Vide an order delivered on April 5, 2013 (available here), the IPAB has stayed the revocation of the Sunitinib patent IN209251 which was revoked by the Controller of Patents on February 11, 2013. The revocation order has been stayed until May 13, 2013 subject to an undertaking from Sugen Inc that the patent would not be used against Cipla in “other proceedings”. I thank a friend and well-wisher for alerting me to this development!
The matter has been fixed for hearing on Sugen’s main appeal against the revocation on May 13, 2013.
The primary ground for stay of the revocation order raised by Sugen was that the Controller had considered the ground under Section 25(2)(b) when such a ground had not been pleaded by the Opponent Cipla. On this issue, the IPAB observed thus:
"14. Union of India v. Col.J.N.Sinha [(1970) 2 SCC 458] was cited to support the appellant’s case that the rules of natural justice can operate only in areas not covered by any law and they do not supplant law but supplement it. Bachhaj Nahar v. Nilima Mandal [(2008) 17 SCC 491] was cited in support of their case that no amount of evidence can be looked into upon a plea which was never put forward in the pleadings and that the Court cannot make up a case not pleaded. But in the same case, the Hon’ble Supreme Court has stated that the case not specifically pleaded can be considered where the pleadings in substance, though not in specific terms, contain the necessary averments and the parties were conscious of the plea put forward. Therefore, the fact that in the statement of case certain grounds were taken and certain grounds were not taken will not clinch the issue, if in the body of opposition, the opponent had in clear and categorical terms raised the objection against the grant of patent. Therefore, this issue relating to Section 25(2)(b) will not prevail with us at this stage of grant of stay."
To me, this appears to be an unduly broad position. A challenge to the grant of a patent does not mean that by implication all grounds of challenge have been raised by the Opponent. If a specific ground has not been raised, and there are no pleadings to support the ground, mere challenge to the grant of the patent cannot be used to raise the unused ground at a later stage.
Sugen also challenged the fact that Cipla’s reply evidence was filed beyond time and therefore ought not to have been taken on record. To this the IPAB said that this ground was being raised at a belated stage when this could have been raised before the Controller.
The other ground raised by Sugen was that its expert’s affidavit had not been submitted to the Opposition Board for its consideration. Consequently, a critical document had not been evaluated and therefore the procedure stood vitiated. To this, Cipla countered saying this objection was being raised for the first time.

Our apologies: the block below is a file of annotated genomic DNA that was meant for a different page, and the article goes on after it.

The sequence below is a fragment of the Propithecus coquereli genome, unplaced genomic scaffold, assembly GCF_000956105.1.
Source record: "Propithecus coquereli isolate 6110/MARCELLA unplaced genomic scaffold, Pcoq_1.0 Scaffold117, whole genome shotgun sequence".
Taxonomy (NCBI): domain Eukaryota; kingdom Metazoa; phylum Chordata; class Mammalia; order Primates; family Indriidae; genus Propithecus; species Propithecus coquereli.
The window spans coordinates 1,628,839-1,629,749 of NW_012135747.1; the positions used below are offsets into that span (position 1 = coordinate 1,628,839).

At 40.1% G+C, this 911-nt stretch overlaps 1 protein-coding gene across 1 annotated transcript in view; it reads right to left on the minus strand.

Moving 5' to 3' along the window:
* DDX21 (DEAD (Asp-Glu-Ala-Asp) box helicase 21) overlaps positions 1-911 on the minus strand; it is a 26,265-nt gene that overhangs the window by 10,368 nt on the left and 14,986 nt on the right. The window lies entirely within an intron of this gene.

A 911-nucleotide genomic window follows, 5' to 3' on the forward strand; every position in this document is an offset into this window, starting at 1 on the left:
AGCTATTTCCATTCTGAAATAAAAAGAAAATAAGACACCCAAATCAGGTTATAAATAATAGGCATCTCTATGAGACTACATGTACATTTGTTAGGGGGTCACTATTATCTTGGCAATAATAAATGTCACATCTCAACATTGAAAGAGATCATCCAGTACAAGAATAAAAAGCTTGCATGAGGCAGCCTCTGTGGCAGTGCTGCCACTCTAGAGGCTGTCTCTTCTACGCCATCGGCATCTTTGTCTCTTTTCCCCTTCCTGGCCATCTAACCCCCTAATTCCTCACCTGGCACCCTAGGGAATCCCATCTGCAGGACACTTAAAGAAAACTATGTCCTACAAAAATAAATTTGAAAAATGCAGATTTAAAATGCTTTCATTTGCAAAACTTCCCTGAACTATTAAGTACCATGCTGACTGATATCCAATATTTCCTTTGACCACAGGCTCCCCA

Sugen responded saying it could not have raised this ground until it had access to the contents of the report of the Opposition Board. Since the Report of the Board was supplied to it only after direction from the Supreme Court, it was justified in raising this ground at this stage. Following were the observations of the IPAB on this issue:
“It is the appellant’s contention that the ground relating to non-furnishing of the second Dr.Cui affidavit to the Opposition Board was known to them only after the report was filed and therefore, they could not have raised this ground earlier. Assuming without accepting this plea, we definitely feel that the other two grounds could have been raised in the earlier writ petition, but they had not chosen to do so. Therefore, they cannot be grounds which can be raised now for the purpose of grant of stay.”
Having said this, the IPAB went on to grant a stay on the revocation on the following grounds:
“19. The grounds that were raised on merits by the appellant are grounds that are to be examined in detail while we hear the appeal. According to the appellant, they have a strong case for patentability of the invention and the prior arts are actually teaching away from the invention. The jurisdiction of this Board is restricted and limited by the statute. We have no powers to restrain the second respondent from marketing the drug or to direct them to keep accounts if they so market the drug. However, we cannot brush aside the apprehension of the appellant that if stay is not granted, third parties will rush in with their generic drugs and that it will be impossible to set the clock back thereafter. We are also informed by the letter from the Controller’s Office that the patent will not be removed and the details of the patent remain on the Register with the endorsement as to the orders passed by the Controller or IPAB or the High Court.
20. Considering the injury that may be caused to the appellant, if the order of revocation is not stayed, we grant stay till 13th May, 2013, subject to the undertaking given by the appellant that they will not use the revoked patent against the second respondent herein in other proceedings. The petition is ordered accordingly. List the main appeal along with the connected appeal on 13th May, 2013.”
We will keep our readers posted on the developments in the case.